Thursday, October 22, 2015

TVA Cleared to Start First New U.S. Nuclear Power Plant in Nearly 20 Years

Uranium fueling to begin at Tennessee’s Watts Bar Unit 2, where construction first started in early 1970s

By Rebecca Smith, WSJ
Oct. 22, 2015 5:57 p.m. ET

For the first time in almost 20 years, federal regulators have given a new nuclear power plant a license to begin generating electricity.

The Nuclear Regulatory Commission gave the go-ahead to the Tennessee Valley Authority on Thursday to load uranium fuel into the Watts Bar Unit 2 reactor in Spring City, Tenn., about 50 miles southwest of Knoxville. The government-run power agency can put the plant into commercial operation once it successfully completes a series of tests and inspections.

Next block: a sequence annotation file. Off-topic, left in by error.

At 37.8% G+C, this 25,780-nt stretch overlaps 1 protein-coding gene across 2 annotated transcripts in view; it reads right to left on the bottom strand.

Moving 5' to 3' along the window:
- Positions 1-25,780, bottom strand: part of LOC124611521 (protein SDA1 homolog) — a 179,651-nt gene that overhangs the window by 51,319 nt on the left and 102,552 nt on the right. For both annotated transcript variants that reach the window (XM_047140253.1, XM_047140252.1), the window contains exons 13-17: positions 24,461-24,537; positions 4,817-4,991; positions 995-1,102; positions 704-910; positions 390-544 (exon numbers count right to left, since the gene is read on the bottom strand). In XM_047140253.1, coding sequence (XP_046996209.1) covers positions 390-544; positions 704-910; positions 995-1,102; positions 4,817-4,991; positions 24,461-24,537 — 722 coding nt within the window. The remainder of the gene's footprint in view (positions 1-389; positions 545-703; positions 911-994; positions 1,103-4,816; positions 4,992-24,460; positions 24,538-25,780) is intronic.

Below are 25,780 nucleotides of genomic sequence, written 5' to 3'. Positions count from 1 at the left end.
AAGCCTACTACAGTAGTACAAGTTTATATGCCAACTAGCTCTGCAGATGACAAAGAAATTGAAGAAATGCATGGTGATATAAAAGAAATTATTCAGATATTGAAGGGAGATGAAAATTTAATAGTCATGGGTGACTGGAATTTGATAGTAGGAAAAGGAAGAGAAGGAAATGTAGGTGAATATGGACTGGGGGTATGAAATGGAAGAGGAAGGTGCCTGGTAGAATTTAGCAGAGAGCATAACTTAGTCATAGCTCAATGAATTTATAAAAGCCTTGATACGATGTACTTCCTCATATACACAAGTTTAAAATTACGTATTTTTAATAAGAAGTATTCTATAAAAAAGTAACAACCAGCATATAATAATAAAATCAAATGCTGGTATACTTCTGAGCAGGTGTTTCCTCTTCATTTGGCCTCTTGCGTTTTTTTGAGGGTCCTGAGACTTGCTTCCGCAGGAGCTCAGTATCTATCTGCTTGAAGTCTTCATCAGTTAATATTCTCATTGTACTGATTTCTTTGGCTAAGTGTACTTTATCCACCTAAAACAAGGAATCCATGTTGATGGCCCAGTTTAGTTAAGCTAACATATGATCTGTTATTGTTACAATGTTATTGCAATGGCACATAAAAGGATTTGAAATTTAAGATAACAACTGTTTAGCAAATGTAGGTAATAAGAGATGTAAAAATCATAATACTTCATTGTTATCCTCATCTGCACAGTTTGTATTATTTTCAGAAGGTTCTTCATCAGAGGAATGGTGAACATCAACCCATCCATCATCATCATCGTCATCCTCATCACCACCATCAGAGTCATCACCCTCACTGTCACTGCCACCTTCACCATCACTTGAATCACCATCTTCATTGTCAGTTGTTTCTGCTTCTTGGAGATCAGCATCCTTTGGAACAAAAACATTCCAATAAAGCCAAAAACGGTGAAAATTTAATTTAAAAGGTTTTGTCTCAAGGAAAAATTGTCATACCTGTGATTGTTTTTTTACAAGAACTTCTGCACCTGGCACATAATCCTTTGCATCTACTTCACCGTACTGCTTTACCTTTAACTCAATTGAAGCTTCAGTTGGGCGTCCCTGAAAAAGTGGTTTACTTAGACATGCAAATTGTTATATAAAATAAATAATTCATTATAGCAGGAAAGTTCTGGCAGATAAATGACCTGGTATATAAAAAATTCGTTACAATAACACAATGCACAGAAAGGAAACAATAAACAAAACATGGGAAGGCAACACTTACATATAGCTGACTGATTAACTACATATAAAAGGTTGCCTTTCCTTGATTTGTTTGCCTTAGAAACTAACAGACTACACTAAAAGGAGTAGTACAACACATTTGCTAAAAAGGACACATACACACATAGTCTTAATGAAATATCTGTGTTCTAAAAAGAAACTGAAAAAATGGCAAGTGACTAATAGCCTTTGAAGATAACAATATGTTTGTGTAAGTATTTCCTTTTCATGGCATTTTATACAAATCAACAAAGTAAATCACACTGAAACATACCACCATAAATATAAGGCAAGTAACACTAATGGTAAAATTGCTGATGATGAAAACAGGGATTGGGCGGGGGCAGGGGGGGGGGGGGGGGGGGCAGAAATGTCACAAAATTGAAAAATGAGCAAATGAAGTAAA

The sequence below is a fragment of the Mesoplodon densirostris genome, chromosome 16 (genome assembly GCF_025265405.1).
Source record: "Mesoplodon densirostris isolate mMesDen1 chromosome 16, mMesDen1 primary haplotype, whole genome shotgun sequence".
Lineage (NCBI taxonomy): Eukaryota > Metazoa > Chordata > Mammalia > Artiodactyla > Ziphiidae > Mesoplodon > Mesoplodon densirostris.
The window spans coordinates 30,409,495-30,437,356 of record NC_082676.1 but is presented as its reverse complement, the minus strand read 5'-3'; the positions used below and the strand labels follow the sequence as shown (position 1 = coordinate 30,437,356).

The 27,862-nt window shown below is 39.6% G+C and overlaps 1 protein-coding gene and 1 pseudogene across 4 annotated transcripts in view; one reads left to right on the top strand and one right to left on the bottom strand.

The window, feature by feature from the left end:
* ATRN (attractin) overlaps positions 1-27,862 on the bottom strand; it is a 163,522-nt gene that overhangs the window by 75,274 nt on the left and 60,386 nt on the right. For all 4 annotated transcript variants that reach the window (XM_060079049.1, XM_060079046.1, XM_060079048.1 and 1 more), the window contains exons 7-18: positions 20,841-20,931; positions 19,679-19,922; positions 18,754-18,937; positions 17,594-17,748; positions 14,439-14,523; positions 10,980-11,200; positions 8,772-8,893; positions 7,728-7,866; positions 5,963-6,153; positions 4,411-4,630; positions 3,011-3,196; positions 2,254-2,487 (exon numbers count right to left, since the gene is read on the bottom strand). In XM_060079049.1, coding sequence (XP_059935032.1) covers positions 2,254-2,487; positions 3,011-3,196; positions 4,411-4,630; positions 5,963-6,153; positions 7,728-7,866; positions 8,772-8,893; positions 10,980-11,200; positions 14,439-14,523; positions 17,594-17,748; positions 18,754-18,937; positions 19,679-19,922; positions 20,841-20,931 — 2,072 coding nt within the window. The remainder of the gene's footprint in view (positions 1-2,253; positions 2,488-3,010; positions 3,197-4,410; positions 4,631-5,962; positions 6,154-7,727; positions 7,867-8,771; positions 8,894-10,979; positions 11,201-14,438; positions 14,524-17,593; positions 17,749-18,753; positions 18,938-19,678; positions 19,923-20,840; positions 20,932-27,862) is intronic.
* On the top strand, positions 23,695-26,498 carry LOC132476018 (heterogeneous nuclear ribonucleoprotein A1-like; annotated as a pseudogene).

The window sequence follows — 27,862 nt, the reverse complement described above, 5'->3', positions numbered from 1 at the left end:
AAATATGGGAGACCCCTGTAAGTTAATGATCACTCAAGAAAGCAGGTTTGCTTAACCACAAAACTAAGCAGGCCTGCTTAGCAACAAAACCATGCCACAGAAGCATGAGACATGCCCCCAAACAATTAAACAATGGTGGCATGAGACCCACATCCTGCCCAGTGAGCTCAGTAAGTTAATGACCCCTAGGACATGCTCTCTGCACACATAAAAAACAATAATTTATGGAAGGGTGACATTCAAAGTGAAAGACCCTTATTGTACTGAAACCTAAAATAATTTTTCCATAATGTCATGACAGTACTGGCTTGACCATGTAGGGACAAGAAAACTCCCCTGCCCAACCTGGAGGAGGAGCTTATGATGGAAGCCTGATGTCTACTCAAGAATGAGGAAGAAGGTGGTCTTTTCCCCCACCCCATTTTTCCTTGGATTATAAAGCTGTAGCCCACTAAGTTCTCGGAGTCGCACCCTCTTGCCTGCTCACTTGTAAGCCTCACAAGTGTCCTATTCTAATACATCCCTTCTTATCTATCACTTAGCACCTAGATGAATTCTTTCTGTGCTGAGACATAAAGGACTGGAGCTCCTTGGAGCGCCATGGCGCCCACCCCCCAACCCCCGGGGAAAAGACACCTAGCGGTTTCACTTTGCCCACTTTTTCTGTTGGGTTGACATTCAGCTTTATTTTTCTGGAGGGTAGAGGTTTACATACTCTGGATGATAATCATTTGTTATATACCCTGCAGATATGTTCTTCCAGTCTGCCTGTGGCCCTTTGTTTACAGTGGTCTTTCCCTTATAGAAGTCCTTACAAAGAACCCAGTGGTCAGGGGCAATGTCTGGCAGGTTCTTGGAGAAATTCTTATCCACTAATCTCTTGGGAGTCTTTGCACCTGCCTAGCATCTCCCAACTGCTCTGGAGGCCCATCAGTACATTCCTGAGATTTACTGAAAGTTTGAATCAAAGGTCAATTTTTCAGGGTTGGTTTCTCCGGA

The regulatory move ends one of the lengthiest construction sagas in the history of the nuclear-power industry. The TVA began building the Watts Bar Unit 2 reactor in the early 1970s but broke off work in 1985 in part because of a construction scandal at the agency. It revived the project in 2007.

That tangled history helps explain why experts aren't predicting a big wave of new nuclear power projects, which today produce about 19% of the electricity in the U.S. Two other utilities in the Southeast — Southern Co. and Scana Corp. — are building four reactors in Georgia and South Carolina that are expected to enter service by the end of the decade.

(More here.)


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